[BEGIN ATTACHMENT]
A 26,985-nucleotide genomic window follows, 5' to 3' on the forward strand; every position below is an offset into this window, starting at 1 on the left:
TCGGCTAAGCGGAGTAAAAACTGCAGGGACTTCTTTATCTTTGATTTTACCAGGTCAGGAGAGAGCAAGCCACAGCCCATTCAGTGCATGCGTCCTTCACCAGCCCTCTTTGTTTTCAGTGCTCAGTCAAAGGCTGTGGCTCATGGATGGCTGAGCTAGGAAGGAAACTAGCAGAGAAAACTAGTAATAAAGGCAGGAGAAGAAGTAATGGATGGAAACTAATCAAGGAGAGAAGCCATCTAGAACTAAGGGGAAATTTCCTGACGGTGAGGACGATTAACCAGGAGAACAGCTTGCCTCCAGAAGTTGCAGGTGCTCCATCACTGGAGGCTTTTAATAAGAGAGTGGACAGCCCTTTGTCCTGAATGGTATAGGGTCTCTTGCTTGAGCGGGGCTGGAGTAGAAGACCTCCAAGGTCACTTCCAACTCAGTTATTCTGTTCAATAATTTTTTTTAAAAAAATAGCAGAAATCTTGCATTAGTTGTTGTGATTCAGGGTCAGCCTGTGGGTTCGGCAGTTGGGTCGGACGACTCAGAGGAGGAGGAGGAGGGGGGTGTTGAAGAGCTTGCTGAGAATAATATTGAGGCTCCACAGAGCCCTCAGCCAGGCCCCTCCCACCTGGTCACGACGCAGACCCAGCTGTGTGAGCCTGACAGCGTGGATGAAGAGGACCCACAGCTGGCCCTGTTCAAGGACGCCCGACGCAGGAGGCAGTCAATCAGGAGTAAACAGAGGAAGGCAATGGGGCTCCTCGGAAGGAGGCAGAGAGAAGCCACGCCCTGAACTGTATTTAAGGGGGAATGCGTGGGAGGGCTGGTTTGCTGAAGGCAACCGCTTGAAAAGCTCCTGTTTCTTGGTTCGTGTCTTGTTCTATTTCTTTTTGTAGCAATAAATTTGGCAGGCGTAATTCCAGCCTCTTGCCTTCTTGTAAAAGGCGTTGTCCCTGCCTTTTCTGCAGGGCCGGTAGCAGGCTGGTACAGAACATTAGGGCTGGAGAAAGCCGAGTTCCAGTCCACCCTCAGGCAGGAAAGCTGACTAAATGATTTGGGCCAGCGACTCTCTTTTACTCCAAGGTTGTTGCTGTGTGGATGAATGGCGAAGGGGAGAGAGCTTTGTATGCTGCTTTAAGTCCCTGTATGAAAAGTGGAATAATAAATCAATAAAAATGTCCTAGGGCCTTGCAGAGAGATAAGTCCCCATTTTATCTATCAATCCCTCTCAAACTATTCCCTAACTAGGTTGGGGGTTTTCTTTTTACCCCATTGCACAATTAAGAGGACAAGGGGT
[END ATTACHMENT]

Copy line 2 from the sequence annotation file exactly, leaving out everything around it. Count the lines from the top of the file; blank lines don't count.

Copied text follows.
TCGGCTAAGCGGAGTAAAAACTGCAGGGACTTCTTTATCTTTGATTTTACCAGGTCAGGAGAGAGCAAGCCACAGCCCATTCAGTGCATGCGTCCTTCACCAGCCCTCTTTGTTTTCAGTGCTCAGTCAAAGGCTGTGGCTCATGGATGGCTGAGCTAGGAAGGAAACTAGCAGAGAAAACTAGTAATAAAGGCAGGAGAAGAAGTAATGGATGGAAACTAATCAAGGAGAGAAGCCATCTAGAACTAAGGGGAAATTTCCTGACGGTGAGGACGATTAACCAGGAGAACAGCTTGCCTCCAGAAGTTGCAGGTGCTCCATCACTGGAGGCTTTTAATAAGAGAGTGGACAGCCCTTTGTCCTGAATGGTATAGGGTCTCTTGCTTGAGCGGGGCTGGAGTAGAAGACCTCCAAGGTCACTTCCAACTCAGTTATTCTGTTCAATAATTTTTTTTAAAAAAATAGCAGAAATCTTGCATTAGTTGTTGTGATTCAGGGTCAGCCTGTGGGTTCGGCAGTTGGGTCGGACGACTCAGAGGAGGAGGAGGAGGGGGGTGTTGAAGAGCTTGCTGAGAATAATATTGAGGCTCCACAGAGCCCTCAGCCAGGCCCCTCCCACCTGGTCACGACGCAGACCCAGCTGTGTGAGCCTGACAGCGTGGATGAAGAGGACCCACAGCTGGCCCTGTTCAAGGACGCCCGACGCAGGAGGCAGTCAATCAGGAGTAAACAGAGGAAGGCAATGGGGCTCCTCGGAAGGAGGCAGAGAGAAGCCACGCCCTGAACTGTATTTAAGGGGGAATGCGTGGGAGGGCTGGTTTGCTGAAGGCAACCGCTTGAAAAGCTCCTGTTTCTTGGTTCGTGTCTTGTTCTATTTCTTTTTGTAGCAATAAATTTGGCAGGCGTAATTCCAGCCTCTTGCCTTCTTGTAAAAGGCGTTGTCCCTGCCTTTTCTGCAGGGCCGGTAGCAGGCTGGTACAGAACATTAGGGCTGGAGAAAGCCGAGTTCCAGTCCACCCTCAGGCAGGAAAGCTGACTAAATGATTTGGGCCAGCGACTCTCTTTTACTCCAAGGTTGTTGCTGTGTGGATGAATGGCGAAGGGGAGAGAGCTTTGTATGCTGCTTTAAGTCCCTGTATGAAAAGTGGAATAATAAATCAATAAAAATGTCCTAGGGCCTTGCAGAGAGATAAGTCCCCATTTTATCTATCAATCCCTCTCAAACTATTCCCTAACTAGGTTGGGGGTTTTCTTTTTACCCCATTGCACAATTAAGAGGACAAGGGGT